State Control of Rail in the U K 20 Years After Privatisation of British Rail: Perspectives on Effectiveness and Efficiency
Austin Smyth, University of Hertfordshire, Luke Kelleher, University of Hertfordshire
This paper reviews the evidence for the competing claims made for and against state ‘control’ of rail in the UK.
The first privatised trains on the erstwhile British Rail network operated twenty years ago on 4th February 1996. Nevertheless, there has been continued if periodic talk about and calls for renationalisation of the network in Great Britain. This has reflected continuing criticism of levels of satisfaction with the quality of service and fares from a user perspective and from a government and operator perspective the costs of operating and maintaining the system since privatisation, coupled with the apparent inability of various government appointed bodies and the industry itself to bring those costs down. These criticisms are over and above the actual costs involved in providing new capacity or updating the exiting network.
More recently the question of accountability and the status of elements of the industry, most notably Network Rail, have raised its head prompting the current Shaw review of the latter organisation. The Shaw scoping study has identified some important issues including the implications of the designation of network rail as a public body for political intervention and securing funding for the railway, as well as ensuring management flexibility in responding to financial and operational developments affecting the rail sector.
In addition, calls for increased involvement by government at a city region level, it has been argued, offers new opportunities for developing such systems and securing benefits similar to those attributed to the increasing control of the Greater London mainline suburban network exercised by Transport for London and the Mayor. However, there are reasons for urging caution in assuming such benefits will accrue to other conurbations.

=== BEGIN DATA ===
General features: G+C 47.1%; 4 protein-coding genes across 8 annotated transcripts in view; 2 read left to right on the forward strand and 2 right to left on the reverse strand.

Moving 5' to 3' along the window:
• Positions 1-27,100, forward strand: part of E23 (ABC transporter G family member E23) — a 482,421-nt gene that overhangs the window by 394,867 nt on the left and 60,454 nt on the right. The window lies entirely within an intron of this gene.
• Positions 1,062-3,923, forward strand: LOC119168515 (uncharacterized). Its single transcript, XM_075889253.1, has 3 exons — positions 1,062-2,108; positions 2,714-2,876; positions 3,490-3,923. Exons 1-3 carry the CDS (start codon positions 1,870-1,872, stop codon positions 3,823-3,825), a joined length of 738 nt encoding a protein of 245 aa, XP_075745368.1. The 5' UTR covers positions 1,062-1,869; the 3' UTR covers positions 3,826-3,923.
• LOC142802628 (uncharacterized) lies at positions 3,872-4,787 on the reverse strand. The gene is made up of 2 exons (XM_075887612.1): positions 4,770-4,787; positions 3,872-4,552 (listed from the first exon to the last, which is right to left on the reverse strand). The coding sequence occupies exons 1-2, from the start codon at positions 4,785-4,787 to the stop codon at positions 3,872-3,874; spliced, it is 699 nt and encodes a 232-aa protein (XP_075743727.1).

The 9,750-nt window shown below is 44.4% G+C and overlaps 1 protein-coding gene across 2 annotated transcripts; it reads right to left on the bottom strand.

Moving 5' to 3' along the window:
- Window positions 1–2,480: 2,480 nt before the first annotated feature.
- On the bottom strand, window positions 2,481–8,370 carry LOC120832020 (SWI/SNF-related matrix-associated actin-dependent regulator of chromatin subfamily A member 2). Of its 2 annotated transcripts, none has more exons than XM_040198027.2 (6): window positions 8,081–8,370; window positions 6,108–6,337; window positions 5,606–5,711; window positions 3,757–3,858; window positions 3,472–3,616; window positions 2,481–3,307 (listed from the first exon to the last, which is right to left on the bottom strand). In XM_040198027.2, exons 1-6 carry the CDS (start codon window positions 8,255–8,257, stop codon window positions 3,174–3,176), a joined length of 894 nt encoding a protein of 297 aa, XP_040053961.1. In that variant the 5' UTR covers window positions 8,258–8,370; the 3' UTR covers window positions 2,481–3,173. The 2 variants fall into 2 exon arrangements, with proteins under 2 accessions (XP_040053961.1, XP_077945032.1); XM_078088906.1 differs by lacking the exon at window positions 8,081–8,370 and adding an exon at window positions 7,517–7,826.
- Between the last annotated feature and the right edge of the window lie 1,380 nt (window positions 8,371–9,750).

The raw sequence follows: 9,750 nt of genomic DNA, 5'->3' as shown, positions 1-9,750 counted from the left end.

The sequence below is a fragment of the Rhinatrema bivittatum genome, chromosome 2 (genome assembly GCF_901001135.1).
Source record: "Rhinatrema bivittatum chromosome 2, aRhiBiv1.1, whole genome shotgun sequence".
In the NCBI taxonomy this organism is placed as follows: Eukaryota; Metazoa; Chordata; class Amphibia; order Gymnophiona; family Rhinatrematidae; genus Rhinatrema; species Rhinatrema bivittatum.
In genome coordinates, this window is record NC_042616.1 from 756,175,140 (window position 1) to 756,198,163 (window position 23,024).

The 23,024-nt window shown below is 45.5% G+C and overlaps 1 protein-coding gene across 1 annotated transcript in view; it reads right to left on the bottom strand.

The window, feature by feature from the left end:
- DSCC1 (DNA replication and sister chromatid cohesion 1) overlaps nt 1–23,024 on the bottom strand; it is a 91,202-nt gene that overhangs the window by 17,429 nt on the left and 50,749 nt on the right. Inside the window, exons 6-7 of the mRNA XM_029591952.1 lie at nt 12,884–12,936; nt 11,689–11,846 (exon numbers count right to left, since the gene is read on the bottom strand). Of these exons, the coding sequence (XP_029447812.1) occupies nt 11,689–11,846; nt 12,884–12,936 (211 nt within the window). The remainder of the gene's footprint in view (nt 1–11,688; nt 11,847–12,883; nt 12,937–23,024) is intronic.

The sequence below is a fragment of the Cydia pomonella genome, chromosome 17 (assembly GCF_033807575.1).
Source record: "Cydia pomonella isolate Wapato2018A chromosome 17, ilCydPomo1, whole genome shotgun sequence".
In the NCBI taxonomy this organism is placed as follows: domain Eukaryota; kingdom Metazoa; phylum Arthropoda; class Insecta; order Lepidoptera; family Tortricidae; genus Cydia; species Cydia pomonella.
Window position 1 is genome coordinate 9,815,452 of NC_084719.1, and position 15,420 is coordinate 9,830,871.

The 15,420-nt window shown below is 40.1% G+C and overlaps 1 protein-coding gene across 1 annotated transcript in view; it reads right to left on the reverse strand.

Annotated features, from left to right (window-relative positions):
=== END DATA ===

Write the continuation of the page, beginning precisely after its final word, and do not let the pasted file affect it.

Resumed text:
More generally the question of how relatively effective and or efficient the system is has not been subject to much detailed consideration. This paper reviews the evidence for the competing claims made for and against state ‘control’ of rail in the UK. It takes into account public funding where such information is available. The paper draws on a variety of published and unpublished sources together with consultation with rail professionals. It offers some bespoke indicators developed by the authors at an operator and route level. It goes on to consider the apparent inability of the rail sector to being down costs in the aftermath of the McNulty report and compares the effectiveness and efficiency of selected train operators across this spectrum of state control exhibited in the UK rail sector. The primary focus is on regional and suburban rail systems. It concludes by identifying some of the key barriers to state intervention if the overall effectiveness and efficiency of the system is to be improved.
Association for European Transport